At this afternoon's final San Francisco Opera "Der Rosenkavalier," there
were no stars, just fine contributions, and a joint effort to serve the
music. There are other ways to approach this work, but Donald Runnicles'
quiet, subtle, shimmering Strauss was as enchanting as if Schwarzkopf
and some of her greatest contemporaries populated the War Memorial stage.
With great singing stars, you get "numbers" and moments. In Runnicles'
execution, there was three and a half hours of spellbinding music -
a more than fair exchange. It was a mellow and romantic, but not
saccharine-sprinkled performance, the kind you don't ever want stop,
those long-lines just unfolding, shining, warming the heart. It was the
orchestra's "Rosenkavalier," the musicians playing superbly on this last
of a month-long marathon of performances, but - as in last night's "Don
Giovanni" - supporting the singers consistently.
Runnicles must share credit for this true ensemble performance with the
singers, that is, those who could have botched it all up for the sake
of individual glory. Great contributions of restraint, upholding the
priority of music, came from such principals as Joyce DiDonato, whose
Octavian adjusted generously (and effectively) to Martina Serafin's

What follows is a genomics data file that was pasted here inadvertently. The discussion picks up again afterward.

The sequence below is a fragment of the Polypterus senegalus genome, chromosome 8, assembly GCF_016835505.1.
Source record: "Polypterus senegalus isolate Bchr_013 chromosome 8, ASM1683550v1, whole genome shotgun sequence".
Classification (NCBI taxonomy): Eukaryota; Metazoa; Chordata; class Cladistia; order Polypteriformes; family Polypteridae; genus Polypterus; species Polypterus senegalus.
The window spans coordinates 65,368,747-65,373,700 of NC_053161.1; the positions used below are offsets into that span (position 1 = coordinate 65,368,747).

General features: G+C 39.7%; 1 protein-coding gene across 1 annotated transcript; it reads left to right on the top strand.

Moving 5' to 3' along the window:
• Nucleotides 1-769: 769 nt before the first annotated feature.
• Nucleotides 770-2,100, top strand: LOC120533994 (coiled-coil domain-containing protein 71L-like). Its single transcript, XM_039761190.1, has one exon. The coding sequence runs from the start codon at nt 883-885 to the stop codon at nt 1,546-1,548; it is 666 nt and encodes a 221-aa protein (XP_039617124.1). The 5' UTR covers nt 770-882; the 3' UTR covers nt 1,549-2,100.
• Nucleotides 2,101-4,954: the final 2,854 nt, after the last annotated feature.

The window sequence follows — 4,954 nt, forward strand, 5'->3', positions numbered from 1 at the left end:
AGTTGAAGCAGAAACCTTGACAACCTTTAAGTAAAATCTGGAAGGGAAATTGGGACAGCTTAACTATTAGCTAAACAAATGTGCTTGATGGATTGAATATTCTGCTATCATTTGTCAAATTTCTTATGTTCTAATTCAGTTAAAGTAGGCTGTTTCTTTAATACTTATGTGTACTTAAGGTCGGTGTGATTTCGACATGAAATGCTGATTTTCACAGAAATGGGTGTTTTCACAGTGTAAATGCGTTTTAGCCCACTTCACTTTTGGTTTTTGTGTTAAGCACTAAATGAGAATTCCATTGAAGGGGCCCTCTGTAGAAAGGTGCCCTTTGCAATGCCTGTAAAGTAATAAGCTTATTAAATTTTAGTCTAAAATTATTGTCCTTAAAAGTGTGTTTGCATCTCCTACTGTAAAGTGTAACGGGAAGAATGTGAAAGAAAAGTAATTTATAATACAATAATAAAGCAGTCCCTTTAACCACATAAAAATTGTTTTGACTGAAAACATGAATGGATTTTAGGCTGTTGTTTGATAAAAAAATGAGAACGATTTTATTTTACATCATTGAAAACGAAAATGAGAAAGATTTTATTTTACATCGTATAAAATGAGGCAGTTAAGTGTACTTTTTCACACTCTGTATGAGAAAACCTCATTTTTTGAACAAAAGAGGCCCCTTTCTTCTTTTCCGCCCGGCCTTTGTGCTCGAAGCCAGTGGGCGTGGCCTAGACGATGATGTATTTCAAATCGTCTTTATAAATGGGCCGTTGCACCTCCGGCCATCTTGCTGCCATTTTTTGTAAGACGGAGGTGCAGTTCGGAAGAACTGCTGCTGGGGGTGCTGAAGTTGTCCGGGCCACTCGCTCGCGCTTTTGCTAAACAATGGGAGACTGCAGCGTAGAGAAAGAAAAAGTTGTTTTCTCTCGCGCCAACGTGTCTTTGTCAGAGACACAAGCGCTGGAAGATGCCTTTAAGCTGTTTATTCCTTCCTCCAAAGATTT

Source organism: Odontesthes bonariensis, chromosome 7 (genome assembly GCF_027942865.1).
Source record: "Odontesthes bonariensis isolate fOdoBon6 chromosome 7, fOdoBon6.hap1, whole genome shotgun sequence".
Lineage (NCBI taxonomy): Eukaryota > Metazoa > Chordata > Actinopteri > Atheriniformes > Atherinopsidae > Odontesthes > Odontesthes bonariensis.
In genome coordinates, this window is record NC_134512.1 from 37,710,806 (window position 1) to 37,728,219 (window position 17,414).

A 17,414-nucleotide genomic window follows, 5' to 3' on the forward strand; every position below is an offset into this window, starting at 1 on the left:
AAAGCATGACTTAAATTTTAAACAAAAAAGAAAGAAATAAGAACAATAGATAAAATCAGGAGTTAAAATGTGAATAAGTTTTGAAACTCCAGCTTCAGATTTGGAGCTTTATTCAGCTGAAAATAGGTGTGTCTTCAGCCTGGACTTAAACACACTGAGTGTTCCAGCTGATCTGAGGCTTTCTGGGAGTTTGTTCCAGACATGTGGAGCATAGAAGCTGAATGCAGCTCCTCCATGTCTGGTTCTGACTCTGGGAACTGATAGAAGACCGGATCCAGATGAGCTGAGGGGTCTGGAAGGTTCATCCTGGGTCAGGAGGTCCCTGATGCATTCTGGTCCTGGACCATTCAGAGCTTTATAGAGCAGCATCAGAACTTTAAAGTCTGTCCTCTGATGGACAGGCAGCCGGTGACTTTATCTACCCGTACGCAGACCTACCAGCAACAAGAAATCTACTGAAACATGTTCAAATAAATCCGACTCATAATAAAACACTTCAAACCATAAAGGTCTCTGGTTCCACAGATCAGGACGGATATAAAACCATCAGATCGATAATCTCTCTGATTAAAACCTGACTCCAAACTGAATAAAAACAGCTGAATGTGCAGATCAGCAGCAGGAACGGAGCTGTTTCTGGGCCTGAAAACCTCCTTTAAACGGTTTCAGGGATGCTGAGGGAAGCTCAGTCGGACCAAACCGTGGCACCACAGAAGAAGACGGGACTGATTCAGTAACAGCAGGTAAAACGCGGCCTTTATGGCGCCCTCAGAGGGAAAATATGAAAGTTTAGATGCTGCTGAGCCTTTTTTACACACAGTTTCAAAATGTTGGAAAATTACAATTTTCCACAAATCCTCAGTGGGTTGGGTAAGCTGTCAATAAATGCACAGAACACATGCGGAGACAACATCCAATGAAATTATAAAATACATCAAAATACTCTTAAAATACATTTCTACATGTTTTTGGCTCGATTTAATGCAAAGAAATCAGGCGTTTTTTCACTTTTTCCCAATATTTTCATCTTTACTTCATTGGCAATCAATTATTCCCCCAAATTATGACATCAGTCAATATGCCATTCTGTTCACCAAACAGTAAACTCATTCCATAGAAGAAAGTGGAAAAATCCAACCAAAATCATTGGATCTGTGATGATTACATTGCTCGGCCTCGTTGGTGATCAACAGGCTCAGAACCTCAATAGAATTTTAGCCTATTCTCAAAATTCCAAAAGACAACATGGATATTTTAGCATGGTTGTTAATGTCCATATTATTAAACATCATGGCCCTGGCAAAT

pretty, thoughtful, even wise, and appealingly simple, but less than
(vocally) exceptional Marschallin; and Kristinn Sigmundsson's tremendous
Ochs, the Icelandic giant (with a voice to match) playing a nasty pussycat
- no, tomcat - instead of Golem-in-breeches, more indefatigably amorous
than just obnoxious, and not for a moment huffing or puffing or blowing
down the walls. His wishful waltz at the end of Act 2 was downright
In case of the wonderful Sophie, Miah Persson, it's hard to say if
what we heard was her real voice or the one adjusted for this toned-down
performance, but it didn't matter. Her interaction - dramatic and musical
- with DiDonato and Sigmundsson was joyously believable.
Only one cast member came close to breaking out of this
Runnicles-and-self-imposed mold of a "serene Rosenkavalier" - Adler
Fellow Heidi Melton (the goddess Diane in "Iphigenie en Tauride") took
the last-minute assignment of Marianne (when Elza van den Heever became
the post-dress Donna Anna), and she produced a duenna with Frederica von
Stade's charm and Birgit Nilsson's voice - if you can hold those two
ideas simultaneously. And yet, there is no criticism here: Melton too
held back, and fit into the production, it was just impossible not to
sit up and take notice of that powerful voice in a brief and minor role.
The permanent smile on the face of the listener this afternoon only
deepened upon observing the moment that will be remembered as "when
Melton sang Marianne."
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